Forensic Science Programs in Washington DC
Washington DC is one of the most important forensic science hubs in the United States. Thanks to its status as the nation’s capital, it is where many research centers and laboratories take root. Furthermore, it is a major urban center in the eastern United States, so the need for working crime labs is significant. If you’re looking for career options in the criminal justice industry, forensic science may be what you’re looking for.
Whether you’re new to the criminal justice industry or you’re looking for a way to use your skills in a new setting, learn how to become a forensics scientist now by reaching out to Washington DC forensic science schools.
What Can I Do with a Forensic Science Degree in Washington DC?
Part of working in the criminal justice industry is staying on top statistics, changing trends, and new patterns in crime. In the year 2016, Washington DC saw a 62% increase in hate crimes (NBC Washington, 2017). This finding shocked the criminal justice community and urged professionals to prioritize hate crime cases. The use of forensic science makes it easier to recover evidence from the scene of a crime and track down perpetrators, particularly in multi-offender cases that are indicative of hate crimes.
Forensic Science Degrees in Washington DC
Not only is Washington DC an important center for the criminal justice industry, it is an area that is heavily invested in the importance of higher education. For that reason, you may have quite a few schools to consider and compare when you decide to earn a forensic science degree. Even at the same level of education, programs at different schools may have varying types of lab experience, offer differing internship opportunities, and work toward specific sets of goals.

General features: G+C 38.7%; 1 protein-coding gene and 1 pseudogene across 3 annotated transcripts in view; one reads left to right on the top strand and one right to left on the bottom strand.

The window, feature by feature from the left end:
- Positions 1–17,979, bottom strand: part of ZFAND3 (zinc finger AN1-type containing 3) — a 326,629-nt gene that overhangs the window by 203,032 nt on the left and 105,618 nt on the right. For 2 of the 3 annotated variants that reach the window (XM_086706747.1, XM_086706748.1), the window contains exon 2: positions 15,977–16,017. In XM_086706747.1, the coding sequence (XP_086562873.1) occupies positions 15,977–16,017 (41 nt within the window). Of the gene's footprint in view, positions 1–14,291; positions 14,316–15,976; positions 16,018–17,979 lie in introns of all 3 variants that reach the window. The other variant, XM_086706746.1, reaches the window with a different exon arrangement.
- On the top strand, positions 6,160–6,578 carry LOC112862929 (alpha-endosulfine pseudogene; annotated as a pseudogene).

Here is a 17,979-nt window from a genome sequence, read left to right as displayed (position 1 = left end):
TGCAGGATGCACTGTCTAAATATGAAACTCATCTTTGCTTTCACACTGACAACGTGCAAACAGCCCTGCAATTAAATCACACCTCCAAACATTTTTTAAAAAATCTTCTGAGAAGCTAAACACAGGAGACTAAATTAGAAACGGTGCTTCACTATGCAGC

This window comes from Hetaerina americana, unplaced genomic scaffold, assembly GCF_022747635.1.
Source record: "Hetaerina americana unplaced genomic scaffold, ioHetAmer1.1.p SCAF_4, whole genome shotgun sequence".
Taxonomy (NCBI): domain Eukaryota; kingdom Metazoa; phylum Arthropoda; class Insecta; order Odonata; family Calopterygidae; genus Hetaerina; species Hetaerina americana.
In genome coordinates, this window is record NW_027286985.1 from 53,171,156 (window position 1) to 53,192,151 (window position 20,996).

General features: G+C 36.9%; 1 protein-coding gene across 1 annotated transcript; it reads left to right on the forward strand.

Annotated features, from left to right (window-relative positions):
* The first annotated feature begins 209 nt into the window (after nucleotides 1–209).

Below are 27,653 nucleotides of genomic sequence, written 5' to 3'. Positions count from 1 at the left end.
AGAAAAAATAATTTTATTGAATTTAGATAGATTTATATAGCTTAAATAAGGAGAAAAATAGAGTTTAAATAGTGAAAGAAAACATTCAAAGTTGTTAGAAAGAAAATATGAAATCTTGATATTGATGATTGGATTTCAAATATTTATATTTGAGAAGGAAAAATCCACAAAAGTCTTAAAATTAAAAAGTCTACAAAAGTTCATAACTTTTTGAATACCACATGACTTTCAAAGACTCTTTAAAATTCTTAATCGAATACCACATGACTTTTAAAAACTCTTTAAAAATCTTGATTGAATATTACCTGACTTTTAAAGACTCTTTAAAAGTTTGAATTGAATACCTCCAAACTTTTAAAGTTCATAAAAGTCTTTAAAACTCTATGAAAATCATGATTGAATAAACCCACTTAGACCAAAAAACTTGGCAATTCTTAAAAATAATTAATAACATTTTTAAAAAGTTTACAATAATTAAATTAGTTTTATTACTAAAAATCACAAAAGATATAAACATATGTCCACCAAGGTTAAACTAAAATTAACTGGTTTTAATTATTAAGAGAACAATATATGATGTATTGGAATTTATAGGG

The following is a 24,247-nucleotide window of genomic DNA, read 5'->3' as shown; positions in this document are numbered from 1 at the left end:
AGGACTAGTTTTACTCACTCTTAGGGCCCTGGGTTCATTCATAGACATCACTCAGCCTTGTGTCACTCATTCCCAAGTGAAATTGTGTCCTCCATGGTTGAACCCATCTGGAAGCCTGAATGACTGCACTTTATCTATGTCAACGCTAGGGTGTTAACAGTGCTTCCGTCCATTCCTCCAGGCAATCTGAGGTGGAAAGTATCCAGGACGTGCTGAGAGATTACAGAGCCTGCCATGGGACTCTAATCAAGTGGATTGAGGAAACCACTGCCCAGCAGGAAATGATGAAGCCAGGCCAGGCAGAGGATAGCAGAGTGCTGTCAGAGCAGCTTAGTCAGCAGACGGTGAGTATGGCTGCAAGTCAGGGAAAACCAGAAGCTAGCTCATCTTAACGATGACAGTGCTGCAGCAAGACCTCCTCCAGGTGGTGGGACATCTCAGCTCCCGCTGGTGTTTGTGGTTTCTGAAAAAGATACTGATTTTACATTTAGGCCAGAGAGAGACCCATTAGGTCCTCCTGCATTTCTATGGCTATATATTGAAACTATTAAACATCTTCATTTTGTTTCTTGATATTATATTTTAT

Those interested in attending a two-year program may decide to get their start with an Associate’s degree program. Associate’s-level programs are comprised of 60 to 70 credits, half of which come from general education coursework and half of which come from forensic science classes. Technical programs tend to emphasize the value of practical work skills, so you should have the chance to work with forensic equipment in your school’s crime lab.
Associate’s-Level Forensic Science Classes
- Forensic Instrumental Analysis
- Introduction to Forensic Science
- Cell and Molecular Biology
- Crime Scene Photography
The next step up is a Bachelor’s degree. This undergraduate degree is the gateway to graduate-level study, so it’s a must for those who want to pursue a Master’s degree or PhD. Those without any previous postsecondary education may earn a Bachelor’s degree in roughly four years by completing no fewer than 120 credits. The credit division is about the same as an Associate’s degree, so you may earn up to 60 credits in general education classes. While lab experience is essential at any level of education, plan on really focusing on this aspect of your training in a Bachelor’s program.
Bachelor’s Degree Coursework
- Modern Practices in Forensic Science
- Comparative Forensics
- Forensic Toxicology
- Forensic Biology